“Outside of people’s kids, there are very few things people care about as much as their pets.”
Barbara Liss has worked in the CPG space for years. Starting her career at General Mills and Beam Global in brand management roles, she later moved on to work as Director of Digital and Social Media for Quaker, and in 2017, became Vice President of Marketing at Merrick Pet Care, a high growth pet food company owned by Nestle Purina.
Pet food is likely not the first thing that would come to your mind if someone asked you about high growth industries. However, pet food, especially premium pet food, is a very high growth category. In fact, General Mills recently bought pet food brand, Blue Buffalo, for $8 billion. The number of pets per household is growing. The number of people with pets is growing. And the amount of money people are spending on their pets is growing. Barbara said, “Look at Amazon and the resources they’ve dedicated to get into the pet business. Look at a company like Chewy.com and how they’ve grown exponentially. It’s a really exciting business to be in. Companies like General Mills and Nestle are looking at premium pet food to be their growth engines and that’s an awesome place to be.”
Merrick Pet Care was founded by Garth Merrick and his wife in 1988 with the goal of making the “wholesome, nutritious recipes that pets deserve.” They started with natural dog treats. The first was called Flossie and it was a treat that also helped clean dogs’ teeth. Dental treats are common today, but Flossie was the first of its kind. The Merricks then began creating handcrafted, all-natural pet food. In 2004, Merrick created their award-winning grain free dry recipes with chicken, beef or buffalo as the first ingredient. After 20 years of innovation, Merrick started the “Real Food Revolution” in 2012 by reformulating their Classic and Grain Free lines of dog food with new recipes, and in 2013, they expanded the line to include cat food as well. Today, Merrick is still dedicated to crafting wholesome recipes and delivering superior nutrition for dogs and cats. Barbara said, “When you work at larger companies, you often get excited by small growth. To now work for a company that is growing organically at 20-30% per year is an incredible opportunity.” Merrick is working toward becoming a billion company, which will require different skills across operations, R&D, finance, and marketing.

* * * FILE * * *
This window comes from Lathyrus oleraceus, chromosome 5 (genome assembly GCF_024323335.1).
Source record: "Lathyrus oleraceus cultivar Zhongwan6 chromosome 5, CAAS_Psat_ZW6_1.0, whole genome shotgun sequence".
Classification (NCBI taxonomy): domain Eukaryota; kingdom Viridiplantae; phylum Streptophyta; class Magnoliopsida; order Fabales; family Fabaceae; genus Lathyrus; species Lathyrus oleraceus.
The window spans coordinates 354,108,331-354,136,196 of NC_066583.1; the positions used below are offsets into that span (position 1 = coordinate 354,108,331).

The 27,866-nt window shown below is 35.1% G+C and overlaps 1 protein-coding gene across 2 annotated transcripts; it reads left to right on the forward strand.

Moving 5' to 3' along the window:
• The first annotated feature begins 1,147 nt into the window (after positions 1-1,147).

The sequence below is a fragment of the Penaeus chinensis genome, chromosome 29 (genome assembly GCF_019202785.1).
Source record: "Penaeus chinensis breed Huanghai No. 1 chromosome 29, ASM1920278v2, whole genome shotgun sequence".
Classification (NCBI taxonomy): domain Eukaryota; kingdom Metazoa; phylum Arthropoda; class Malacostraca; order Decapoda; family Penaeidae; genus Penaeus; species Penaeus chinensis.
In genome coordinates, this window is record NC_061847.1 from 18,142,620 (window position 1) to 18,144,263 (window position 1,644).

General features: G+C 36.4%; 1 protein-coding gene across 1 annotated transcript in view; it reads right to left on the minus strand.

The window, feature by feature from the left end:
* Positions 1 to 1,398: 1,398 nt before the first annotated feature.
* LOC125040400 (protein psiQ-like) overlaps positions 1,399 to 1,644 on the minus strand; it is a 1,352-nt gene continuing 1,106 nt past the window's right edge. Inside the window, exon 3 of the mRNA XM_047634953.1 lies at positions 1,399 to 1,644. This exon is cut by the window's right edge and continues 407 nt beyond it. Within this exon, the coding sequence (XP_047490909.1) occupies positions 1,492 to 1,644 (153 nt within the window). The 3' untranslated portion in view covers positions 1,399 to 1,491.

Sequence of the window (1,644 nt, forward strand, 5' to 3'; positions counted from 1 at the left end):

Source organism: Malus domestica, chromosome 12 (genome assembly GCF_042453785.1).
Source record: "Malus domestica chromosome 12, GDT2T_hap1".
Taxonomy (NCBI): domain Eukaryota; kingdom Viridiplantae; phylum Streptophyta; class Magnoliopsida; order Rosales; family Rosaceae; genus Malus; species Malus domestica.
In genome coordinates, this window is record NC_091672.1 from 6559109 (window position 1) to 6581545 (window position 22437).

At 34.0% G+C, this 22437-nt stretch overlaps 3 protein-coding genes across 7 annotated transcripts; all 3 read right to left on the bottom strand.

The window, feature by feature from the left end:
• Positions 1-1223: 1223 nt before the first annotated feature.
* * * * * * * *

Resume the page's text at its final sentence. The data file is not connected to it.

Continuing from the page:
Although working at such a high growth company is new to Barbara, her experience in CPG allows her to see the similarities in marketing across different industries. She said, “All brands are fighting for an individual’s time, whether you’re competing for share of wallet, share of mind, or share of anything. Making sure you know your consumer really well is important whether you work at Pepsi, or Merrick, or a startup.” At the end of the day, all marketing is about breaking through the clutter and getting a particular message across – one that will hopefully drive the business. At Quaker, everyone knew the brand, but it had lost some of its relevance. Barbara had to focus on getting to know their consumers and engaging with them in a different way. At Merrick, the challenge has been that many people don’t know the brand, so, Barbara must figure out which consumers are going to be the most open to trying a new brand or to switching brands. Then the challenge becomes creating and delivering the right message, in the right place, at the right time.
Marketing messaging to pet owners is about emotional connection and humanization. Today, consumers are more conscious of the ingredients in the food they eat, and this is translating into how people are feeding their pets. Barbara said, “To work on an emotional category is really appealing as a marketer who wants to tell stories and connect with consumers. Outside of people’s kids, there are very few things that people care about as much as their pets.” Digital and social media marketing allows Merrick to communicate with consumers on an emotional level and has also has helped build 1:1 connections better and faster than traditional mediums. Barbara also said, “We really focus on telling the right stories that resonate, whether that’s just cute puppy stories or rescue stories, but then we are able to follow that up with a, ‘Hey remember us – we just gave you that great story? Well, now we’re going to tell you about the great food we have.’ And digital allows you to execute that one-two punch.”
As the pet food category becomes more crowded, brand differentiation is more important than ever. Barbara said, “When Merrick took off, we were one of the first companies to use real, whole fruits and vegetables and high quality, deboned meat. Today, it’s somewhat table stakes. So, how do we storytell? How do we differentiate? How do I get somebody who goes into the store and simply buys the same bag they always buy, to switch?” ”
In pet stores, the pet food aisle can be a very complicated and busy one. Approximately 60% of consumers show brand loyalty to a certain line of pet food, but there remains a great deal of switching due to price, pet response, and aging out. In Barbara’s view, it is an industry that is built on recommendation. She said, “Merrick has done a great job of driving growth through innovations, which goes back to really understanding your pet parents’ needs and where there is opportunity.” Focusing on this core idea has allowed companies like Merrick to continue to excel and drive double digit growth for many years and for many more to come.